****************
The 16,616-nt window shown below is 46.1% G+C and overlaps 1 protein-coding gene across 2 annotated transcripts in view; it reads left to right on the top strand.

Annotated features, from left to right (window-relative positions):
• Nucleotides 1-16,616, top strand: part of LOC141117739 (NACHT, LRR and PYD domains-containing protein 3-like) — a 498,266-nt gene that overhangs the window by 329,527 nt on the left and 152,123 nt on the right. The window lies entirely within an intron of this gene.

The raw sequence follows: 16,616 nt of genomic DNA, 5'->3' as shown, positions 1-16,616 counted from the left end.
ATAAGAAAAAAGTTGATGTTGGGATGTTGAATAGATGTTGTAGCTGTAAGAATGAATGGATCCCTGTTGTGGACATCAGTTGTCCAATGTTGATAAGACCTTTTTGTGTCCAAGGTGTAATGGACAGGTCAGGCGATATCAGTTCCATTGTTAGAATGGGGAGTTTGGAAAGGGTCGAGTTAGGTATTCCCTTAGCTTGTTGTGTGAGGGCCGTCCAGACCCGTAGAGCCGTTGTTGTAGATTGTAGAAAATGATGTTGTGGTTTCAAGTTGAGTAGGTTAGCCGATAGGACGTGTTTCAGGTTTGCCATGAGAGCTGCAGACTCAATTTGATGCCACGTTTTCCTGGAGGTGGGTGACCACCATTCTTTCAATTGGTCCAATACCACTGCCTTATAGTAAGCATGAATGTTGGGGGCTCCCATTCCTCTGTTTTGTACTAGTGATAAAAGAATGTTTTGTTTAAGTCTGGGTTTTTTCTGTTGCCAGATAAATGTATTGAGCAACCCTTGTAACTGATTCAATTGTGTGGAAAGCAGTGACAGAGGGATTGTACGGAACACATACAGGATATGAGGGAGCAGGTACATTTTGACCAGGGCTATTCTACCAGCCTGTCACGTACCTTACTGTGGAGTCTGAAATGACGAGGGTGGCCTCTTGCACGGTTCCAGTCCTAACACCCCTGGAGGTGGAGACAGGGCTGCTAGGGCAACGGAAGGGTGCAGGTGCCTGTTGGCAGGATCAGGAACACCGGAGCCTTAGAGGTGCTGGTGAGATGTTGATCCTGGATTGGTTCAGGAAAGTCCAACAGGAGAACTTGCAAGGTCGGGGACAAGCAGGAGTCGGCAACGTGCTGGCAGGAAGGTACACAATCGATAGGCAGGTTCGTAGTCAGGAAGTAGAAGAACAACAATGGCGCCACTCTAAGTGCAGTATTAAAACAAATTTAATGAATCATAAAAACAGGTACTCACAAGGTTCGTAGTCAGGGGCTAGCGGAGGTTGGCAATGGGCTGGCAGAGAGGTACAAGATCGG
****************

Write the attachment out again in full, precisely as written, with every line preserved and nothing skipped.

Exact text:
The 16,616-nt window shown below is 46.1% G+C and overlaps 1 protein-coding gene across 2 annotated transcripts in view; it reads left to right on the top strand.

Annotated features, from left to right (window-relative positions):
• Nucleotides 1-16,616, top strand: part of LOC141117739 (NACHT, LRR and PYD domains-containing protein 3-like) — a 498,266-nt gene that overhangs the window by 329,527 nt on the left and 152,123 nt on the right. The window lies entirely within an intron of this gene.

The raw sequence follows: 16,616 nt of genomic DNA, 5'->3' as shown, positions 1-16,616 counted from the left end.
ATAAGAAAAAAGTTGATGTTGGGATGTTGAATAGATGTTGTAGCTGTAAGAATGAATGGATCCCTGTTGTGGACATCAGTTGTCCAATGTTGATAAGACCTTTTTGTGTCCAAGGTGTAATGGACAGGTCAGGCGATATCAGTTCCATTGTTAGAATGGGGAGTTTGGAAAGGGTCGAGTTAGGTATTCCCTTAGCTTGTTGTGTGAGGGCCGTCCAGACCCGTAGAGCCGTTGTTGTAGATTGTAGAAAATGATGTTGTGGTTTCAAGTTGAGTAGGTTAGCCGATAGGACGTGTTTCAGGTTTGCCATGAGAGCTGCAGACTCAATTTGATGCCACGTTTTCCTGGAGGTGGGTGACCACCATTCTTTCAATTGGTCCAATACCACTGCCTTATAGTAAGCATGAATGTTGGGGGCTCCCATTCCTCTGTTTTGTACTAGTGATAAAAGAATGTTTTGTTTAAGTCTGGGTTTTTTCTGTTGCCAGATAAATGTATTGAGCAACCCTTGTAACTGATTCAATTGTGTGGAAAGCAGTGACAGAGGGATTGTACGGAACACATACAGGATATGAGGGAGCAGGTACATTTTGACCAGGGCTATTCTACCAGCCTGTCACGTACCTTACTGTGGAGTCTGAAATGACGAGGGTGGCCTCTTGCACGGTTCCAGTCCTAACACCCCTGGAGGTGGAGACAGGGCTGCTAGGGCAACGGAAGGGTGCAGGTGCCTGTTGGCAGGATCAGGAACACCGGAGCCTTAGAGGTGCTGGTGAGATGTTGATCCTGGATTGGTTCAGGAAAGTCCAACAGGAGAACTTGCAAGGTCGGGGACAAGCAGGAGTCGGCAACGTGCTGGCAGGAAGGTACACAATCGATAGGCAGGTTCGTAGTCAGGAAGTAGAAGAACAACAATGGCGCCACTCTAAGTGCAGTATTAAAACAAATTTAATGAATCATAAAAACAGGTACTCACAAGGTTCGTAGTCAGGGGCTAGCGGAGGTTGGCAATGGGCTGGCAGAGAGGTACAAGATCGG